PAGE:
Our Staff’s Favorite Books of 2021

Our staff reflects on their favorite reads of 2021 as we look to the new year.

With the end of every year comes the familiar tradition of reflecting on its best moments. We asked our staff to share the best book they read in 2021 (but not exclusively published this year).

Cold Spring Branch

Ordinary Grace by William Kent Krueger

“I listened to the audio version and thought it was both engrossing and moving. The winner of the 2014 Edgar award for best novel, it tells the story of Frank Drum, a man who is reflecting back on a pivotal summer when he was 13 years old, living in a rural community and experiencing various forms of death, including murder.” 

– Beth Jacob, information services librarian

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Project Hail Mary by Andy Weir

“Ryland Grace is the sole survivor on a desperate, last-chance mission–and if he fails, humanity and the earth itself will perish.  Except right now, he doesn’t know that. He can’t even remember his own name, let alone the nature of his assignment or how to complete it.” 

– Clara Gerner, adult/teen services librarian

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Illuminae by Amie Kaufman and Jay Kristoff

“It has such a unique format! The book is composed of a series of files, including video surveillance transcriptions, text messages, memos, and more, all of which are presented to the reader as a documentation record of the events on a spaceship following a massive attack on a small planet. The plot is just spooky enough that I was completely enthralled.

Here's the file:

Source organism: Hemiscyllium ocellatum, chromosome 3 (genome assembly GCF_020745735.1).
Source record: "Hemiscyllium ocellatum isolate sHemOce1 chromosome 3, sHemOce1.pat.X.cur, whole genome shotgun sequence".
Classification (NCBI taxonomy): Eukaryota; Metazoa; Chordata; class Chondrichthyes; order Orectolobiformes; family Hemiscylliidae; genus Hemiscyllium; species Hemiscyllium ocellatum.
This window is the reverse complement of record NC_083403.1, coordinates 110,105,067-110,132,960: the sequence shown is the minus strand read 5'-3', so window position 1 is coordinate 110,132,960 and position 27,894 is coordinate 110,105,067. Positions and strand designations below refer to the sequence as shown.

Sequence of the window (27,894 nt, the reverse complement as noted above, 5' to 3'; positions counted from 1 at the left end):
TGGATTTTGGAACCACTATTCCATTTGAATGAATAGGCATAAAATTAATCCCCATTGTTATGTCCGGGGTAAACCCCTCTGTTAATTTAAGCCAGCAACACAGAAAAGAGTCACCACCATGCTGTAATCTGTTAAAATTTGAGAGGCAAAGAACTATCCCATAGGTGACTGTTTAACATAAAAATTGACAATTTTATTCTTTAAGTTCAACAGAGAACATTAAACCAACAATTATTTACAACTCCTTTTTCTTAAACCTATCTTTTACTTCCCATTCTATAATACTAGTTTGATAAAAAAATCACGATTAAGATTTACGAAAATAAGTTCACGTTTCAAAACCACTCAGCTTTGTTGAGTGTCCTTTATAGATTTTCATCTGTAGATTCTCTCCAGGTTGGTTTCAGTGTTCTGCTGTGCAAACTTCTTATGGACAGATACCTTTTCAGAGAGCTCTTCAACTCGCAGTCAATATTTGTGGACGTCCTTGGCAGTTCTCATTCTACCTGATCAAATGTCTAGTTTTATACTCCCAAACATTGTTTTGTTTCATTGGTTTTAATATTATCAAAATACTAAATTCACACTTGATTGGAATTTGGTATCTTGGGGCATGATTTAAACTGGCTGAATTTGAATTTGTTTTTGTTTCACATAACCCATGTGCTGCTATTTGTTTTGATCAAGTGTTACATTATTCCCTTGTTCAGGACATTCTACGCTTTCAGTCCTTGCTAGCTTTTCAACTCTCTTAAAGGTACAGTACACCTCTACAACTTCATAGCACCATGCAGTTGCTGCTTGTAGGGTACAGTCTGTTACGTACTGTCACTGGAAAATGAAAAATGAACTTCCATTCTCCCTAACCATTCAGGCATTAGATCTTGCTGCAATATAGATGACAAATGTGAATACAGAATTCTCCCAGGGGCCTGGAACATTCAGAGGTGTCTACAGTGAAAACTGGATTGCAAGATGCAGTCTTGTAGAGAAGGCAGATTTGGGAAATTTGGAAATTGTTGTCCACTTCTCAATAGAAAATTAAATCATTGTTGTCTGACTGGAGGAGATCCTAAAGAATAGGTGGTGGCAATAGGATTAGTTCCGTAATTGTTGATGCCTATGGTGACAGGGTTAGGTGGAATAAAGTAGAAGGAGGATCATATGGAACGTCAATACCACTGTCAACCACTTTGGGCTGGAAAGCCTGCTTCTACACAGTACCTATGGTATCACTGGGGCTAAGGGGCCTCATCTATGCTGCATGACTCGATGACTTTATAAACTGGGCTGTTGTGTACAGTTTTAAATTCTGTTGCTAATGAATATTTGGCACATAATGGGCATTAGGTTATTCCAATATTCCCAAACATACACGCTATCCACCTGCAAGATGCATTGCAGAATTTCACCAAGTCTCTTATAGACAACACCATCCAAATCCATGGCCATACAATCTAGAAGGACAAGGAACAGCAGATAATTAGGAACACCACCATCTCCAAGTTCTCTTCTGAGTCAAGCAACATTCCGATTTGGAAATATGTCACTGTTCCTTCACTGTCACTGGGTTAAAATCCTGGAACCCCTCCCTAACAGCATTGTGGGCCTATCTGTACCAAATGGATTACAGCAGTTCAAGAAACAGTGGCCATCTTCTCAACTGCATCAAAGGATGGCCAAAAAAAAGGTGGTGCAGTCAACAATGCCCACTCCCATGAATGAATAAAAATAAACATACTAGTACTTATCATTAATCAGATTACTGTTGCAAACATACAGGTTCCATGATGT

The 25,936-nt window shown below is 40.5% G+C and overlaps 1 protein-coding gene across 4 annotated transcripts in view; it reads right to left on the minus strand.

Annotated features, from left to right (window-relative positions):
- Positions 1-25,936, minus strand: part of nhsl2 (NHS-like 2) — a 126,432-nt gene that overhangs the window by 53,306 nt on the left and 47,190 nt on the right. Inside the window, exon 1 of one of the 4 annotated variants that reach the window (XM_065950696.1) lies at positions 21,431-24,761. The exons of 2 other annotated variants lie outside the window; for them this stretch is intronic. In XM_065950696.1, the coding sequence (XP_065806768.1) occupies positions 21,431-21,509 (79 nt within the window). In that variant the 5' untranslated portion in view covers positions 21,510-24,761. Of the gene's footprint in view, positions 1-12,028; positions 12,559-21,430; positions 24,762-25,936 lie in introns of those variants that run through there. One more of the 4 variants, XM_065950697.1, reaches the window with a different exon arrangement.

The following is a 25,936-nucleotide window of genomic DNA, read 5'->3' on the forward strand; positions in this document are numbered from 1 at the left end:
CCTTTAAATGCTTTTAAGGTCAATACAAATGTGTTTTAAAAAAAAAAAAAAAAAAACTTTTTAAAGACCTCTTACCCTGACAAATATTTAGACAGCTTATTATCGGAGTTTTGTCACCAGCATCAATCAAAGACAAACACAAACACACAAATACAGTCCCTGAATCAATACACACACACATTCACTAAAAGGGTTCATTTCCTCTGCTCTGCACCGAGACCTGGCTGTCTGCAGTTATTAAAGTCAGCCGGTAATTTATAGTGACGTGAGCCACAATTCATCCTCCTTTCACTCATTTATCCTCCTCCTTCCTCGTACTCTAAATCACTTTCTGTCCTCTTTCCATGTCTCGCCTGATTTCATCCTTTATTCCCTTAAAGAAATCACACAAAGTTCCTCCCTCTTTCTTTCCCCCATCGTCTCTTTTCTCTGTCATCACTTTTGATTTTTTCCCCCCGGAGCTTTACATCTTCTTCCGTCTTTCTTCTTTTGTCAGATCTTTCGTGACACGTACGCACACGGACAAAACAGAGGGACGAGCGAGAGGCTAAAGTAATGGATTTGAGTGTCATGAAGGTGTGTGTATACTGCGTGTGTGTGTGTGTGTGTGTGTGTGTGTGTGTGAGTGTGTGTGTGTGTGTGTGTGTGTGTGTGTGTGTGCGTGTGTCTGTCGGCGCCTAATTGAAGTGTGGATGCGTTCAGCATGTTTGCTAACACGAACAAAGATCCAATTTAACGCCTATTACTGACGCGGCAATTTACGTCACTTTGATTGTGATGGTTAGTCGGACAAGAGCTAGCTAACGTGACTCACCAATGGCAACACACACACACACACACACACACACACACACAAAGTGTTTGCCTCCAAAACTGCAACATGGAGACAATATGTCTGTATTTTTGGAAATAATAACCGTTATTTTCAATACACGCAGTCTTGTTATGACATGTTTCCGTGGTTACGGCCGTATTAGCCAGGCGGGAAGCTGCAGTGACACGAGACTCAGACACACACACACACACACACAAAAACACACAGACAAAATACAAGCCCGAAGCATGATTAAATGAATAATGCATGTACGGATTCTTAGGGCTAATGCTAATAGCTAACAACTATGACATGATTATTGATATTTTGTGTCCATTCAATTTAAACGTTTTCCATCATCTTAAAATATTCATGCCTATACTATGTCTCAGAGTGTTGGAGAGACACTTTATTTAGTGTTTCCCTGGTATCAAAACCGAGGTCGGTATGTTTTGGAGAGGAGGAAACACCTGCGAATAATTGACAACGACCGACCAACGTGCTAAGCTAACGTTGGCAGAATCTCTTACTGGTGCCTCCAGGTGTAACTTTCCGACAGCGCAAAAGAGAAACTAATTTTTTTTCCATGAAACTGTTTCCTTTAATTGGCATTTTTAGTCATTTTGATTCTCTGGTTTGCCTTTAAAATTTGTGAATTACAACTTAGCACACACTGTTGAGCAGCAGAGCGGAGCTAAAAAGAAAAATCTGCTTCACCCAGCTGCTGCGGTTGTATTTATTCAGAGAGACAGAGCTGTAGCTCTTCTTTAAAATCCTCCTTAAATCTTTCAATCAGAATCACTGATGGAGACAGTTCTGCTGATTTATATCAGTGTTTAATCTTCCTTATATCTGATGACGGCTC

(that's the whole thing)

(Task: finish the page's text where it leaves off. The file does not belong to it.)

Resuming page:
– Danielle Heiert, adult/teen services programmer

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A Wish in the Dark by Christina Soontornvat

“Set in a Thai-inspired fantasy world, it is about a young boy who escapes from the prison he was born into and a young girl, the warden’s daughter, who attempts to recapture him. This book is full of magic and tackles many themes like regret, forgiveness, and that good and bad are not always as simple as black and white.”

– Molly Walker, Children’s Services Librarian

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News of the World by Paulette Jiles

“It made me think a lot about the plans we make as we age and the need to make adjustments when life presents us with challenges that only we seem willing or able to address. Also, a darned good Western yarn.”

– Randy Warpool, information services assistant

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Carrico/Fort Thomas Branch

The Book Woman of Troublesome Creek by Kim Michele Richardson

“It focuses on the brave and dedicated Kentucky Pack Horse librarians of the 1930s as well as the blue-skinned people of Kentucky. Cussy Mary Carter is both in her Appalachian community. Her courage in the face of extreme prejudice and dedication to bringing the gift of books to those most in need, even when they don’t accept her, was inspiring to this Kentucky librarian.”

– Chantelle Phillips, branch manager

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Newport Branch

Any Way the Wind Blows by ​Rainbow Rowell

“It was a wonderful end to the Simon Snow trilogy. The book has lots of humor, healing, answers to series-long mysteries, and some unique social commentary on the Cult of Personality. The wrap-up was comforting and satisfying for me.”

– Lisa Kuhn, patron services assistant

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Dave Robicheaux (series) by James Lee Burke
“His characters are wonderfully flawed. His descriptions of Louisiana are so vivid you can smell the dirty rice and gumbo cooking. Re-reading the novels has been great fun. I  also suggest the audiobooks, which feature Will Patton narrating. Purple Cane Road was the first book I read and it was on audio. He does a great job.”
– Toni Reinke, library page
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